ESA has released new images of a crater with a diameter of about 70 kilometers in the region of the planet Mars called Margaritifer Terra. This is a composite of two images captured by the Mars Express Space space probe’s High Resolution Stereo Camera (HRSC) instrument almost exactly 10 years away in March 2007 and February 2017. The crater and the surrounding area show yet again evidence of the presence of liquid water in Mars’ distant past.
Margaritifer Terra is a region of Mars’ southern hemisphere full of craters with a chaotic terrain, channels and deposits of sediments suggesting that in the past there were massive floods. A very long time has passed since those events and today there are also signs of wind erosion. This region is at the northern edges of Noachis Terra, where there are some of the oldest and most cratered terrains on the red planet.
The crater in that area contains light-colored materials that according to scientists that’s an exposed bedrock. Both within and outside the crater chaotic terrains are visible characterized by randomly-oriented blocks separated by channels. A similar terrain exists also in the area on the right in the image above, part of an area called Erythraeum Chaos, where in a remote past there could be lakes.
According to scientists, chaotic areas are formed when underground caves melt due to the heat generated by volcanic activity, also existing in Mars’ distant past, with the result that water is suddenly released. When water flows away the surface collapses over the newly created cavities leaving the chaotic terrain with the remaining plateaus, which are separated by a network of deeply-carved valleys.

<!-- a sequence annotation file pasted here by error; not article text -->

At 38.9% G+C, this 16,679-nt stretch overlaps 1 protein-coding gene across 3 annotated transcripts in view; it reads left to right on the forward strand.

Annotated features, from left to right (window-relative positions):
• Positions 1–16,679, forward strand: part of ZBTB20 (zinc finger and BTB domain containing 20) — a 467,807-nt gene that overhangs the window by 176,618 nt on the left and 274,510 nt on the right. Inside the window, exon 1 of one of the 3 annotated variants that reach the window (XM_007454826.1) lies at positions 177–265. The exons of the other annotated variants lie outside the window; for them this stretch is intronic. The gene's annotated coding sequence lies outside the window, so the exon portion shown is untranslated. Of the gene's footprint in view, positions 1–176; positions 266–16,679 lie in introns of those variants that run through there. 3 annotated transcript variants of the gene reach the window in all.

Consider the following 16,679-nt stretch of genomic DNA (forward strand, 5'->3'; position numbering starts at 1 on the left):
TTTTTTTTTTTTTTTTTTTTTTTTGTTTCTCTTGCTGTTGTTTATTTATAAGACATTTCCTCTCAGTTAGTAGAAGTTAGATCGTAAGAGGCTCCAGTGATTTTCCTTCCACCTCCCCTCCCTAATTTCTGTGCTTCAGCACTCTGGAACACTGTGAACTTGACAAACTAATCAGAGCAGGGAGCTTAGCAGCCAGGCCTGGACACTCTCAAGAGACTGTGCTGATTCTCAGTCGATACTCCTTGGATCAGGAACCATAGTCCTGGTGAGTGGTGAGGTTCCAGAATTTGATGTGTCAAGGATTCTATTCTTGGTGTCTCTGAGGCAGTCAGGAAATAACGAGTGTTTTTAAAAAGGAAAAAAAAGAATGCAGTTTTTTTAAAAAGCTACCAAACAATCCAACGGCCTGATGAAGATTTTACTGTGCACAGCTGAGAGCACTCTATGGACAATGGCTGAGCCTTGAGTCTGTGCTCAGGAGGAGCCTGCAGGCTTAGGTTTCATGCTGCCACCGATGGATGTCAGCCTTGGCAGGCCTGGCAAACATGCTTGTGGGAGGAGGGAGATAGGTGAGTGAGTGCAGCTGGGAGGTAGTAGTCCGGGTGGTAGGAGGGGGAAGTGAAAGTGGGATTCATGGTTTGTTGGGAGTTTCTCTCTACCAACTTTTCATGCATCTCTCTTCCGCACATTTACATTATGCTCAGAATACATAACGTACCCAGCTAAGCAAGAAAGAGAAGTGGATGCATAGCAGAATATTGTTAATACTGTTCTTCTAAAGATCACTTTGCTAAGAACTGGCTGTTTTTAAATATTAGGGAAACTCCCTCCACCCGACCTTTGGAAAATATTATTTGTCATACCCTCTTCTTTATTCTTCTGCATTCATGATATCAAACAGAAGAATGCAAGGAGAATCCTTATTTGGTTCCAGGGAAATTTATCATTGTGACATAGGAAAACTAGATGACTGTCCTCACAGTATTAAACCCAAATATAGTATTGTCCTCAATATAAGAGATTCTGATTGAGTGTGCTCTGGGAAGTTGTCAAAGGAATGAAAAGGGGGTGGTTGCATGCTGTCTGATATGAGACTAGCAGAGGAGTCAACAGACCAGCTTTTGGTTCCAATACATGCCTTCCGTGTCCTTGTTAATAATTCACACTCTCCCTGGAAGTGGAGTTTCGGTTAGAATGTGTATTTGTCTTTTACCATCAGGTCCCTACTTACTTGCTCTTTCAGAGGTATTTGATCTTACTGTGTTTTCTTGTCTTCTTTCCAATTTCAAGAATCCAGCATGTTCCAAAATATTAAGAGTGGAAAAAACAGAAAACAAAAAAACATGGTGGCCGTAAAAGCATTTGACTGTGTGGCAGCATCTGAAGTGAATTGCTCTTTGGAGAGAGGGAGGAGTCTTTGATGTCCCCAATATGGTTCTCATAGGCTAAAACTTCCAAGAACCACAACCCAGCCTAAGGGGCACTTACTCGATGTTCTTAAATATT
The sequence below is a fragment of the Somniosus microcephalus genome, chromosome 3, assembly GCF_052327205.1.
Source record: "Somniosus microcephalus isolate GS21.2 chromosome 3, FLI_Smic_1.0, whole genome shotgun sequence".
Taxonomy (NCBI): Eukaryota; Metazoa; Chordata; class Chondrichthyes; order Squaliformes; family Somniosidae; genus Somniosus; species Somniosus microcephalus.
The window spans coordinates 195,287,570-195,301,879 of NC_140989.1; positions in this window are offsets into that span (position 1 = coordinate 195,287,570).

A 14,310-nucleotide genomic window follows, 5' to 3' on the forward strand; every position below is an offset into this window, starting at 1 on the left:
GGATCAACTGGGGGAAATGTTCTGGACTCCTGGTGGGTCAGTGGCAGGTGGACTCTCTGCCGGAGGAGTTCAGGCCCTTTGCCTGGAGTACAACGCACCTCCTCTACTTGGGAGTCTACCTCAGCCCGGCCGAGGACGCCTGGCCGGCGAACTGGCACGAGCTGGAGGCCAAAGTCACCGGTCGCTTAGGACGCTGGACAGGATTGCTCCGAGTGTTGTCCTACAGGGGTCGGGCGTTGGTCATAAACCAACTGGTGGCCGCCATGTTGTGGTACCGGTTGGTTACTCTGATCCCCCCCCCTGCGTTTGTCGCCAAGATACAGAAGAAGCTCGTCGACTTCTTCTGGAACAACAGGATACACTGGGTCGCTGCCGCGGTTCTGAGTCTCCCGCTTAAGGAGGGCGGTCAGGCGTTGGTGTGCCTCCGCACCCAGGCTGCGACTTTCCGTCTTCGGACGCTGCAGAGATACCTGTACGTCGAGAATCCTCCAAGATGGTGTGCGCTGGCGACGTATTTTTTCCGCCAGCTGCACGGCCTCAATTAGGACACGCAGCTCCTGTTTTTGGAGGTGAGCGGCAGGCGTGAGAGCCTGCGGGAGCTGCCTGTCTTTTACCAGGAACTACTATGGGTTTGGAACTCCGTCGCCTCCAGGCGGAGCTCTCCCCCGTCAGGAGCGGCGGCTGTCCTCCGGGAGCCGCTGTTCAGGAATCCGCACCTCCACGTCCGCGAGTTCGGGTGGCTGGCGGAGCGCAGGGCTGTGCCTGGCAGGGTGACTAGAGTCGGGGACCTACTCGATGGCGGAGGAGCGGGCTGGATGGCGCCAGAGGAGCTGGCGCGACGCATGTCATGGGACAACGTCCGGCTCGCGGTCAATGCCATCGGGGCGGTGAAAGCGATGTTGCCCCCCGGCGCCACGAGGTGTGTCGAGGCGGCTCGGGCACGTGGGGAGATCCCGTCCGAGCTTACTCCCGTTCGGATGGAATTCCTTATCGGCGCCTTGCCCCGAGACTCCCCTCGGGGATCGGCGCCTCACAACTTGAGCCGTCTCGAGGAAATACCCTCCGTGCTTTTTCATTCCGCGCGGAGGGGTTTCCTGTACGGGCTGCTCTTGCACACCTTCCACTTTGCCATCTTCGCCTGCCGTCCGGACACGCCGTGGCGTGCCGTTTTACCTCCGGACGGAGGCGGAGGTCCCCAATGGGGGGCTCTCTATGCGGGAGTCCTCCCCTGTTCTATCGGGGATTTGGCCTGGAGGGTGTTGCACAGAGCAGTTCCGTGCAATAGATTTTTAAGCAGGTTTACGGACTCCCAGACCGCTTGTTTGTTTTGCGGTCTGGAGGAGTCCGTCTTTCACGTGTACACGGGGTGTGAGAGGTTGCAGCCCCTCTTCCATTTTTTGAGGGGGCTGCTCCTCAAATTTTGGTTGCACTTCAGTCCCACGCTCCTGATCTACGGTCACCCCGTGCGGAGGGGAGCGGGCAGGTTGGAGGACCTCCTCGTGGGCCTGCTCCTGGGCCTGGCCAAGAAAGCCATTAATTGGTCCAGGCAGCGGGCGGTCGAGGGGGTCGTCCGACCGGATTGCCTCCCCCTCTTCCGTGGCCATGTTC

The sediments on the bottom of Erythraeum Chaos were perhaps transported through the Paraná Valles region, east of the crater, and deposited there. The Paraná Valles, along with the Loire Valles at the northwest of the crater, form one of the widest and best integrated Mars valley systems. In all these areas there are still many traces of lakes and river systems that existed over 3.5 billion years ago.
This research is part of the reconstruction of Mars’ remote past. In this case, to study the traces of lakes and rivers at Margaritifer Terra and Erythraeum Chaos the scientists put together images separate by a decade, confirming the usefulness of a mission that’s now over 13 years long such as the Mars Express space probe’s. The collected data keep on remaining available to researchers and may be useful even after years to improve our knowledge of the red planet.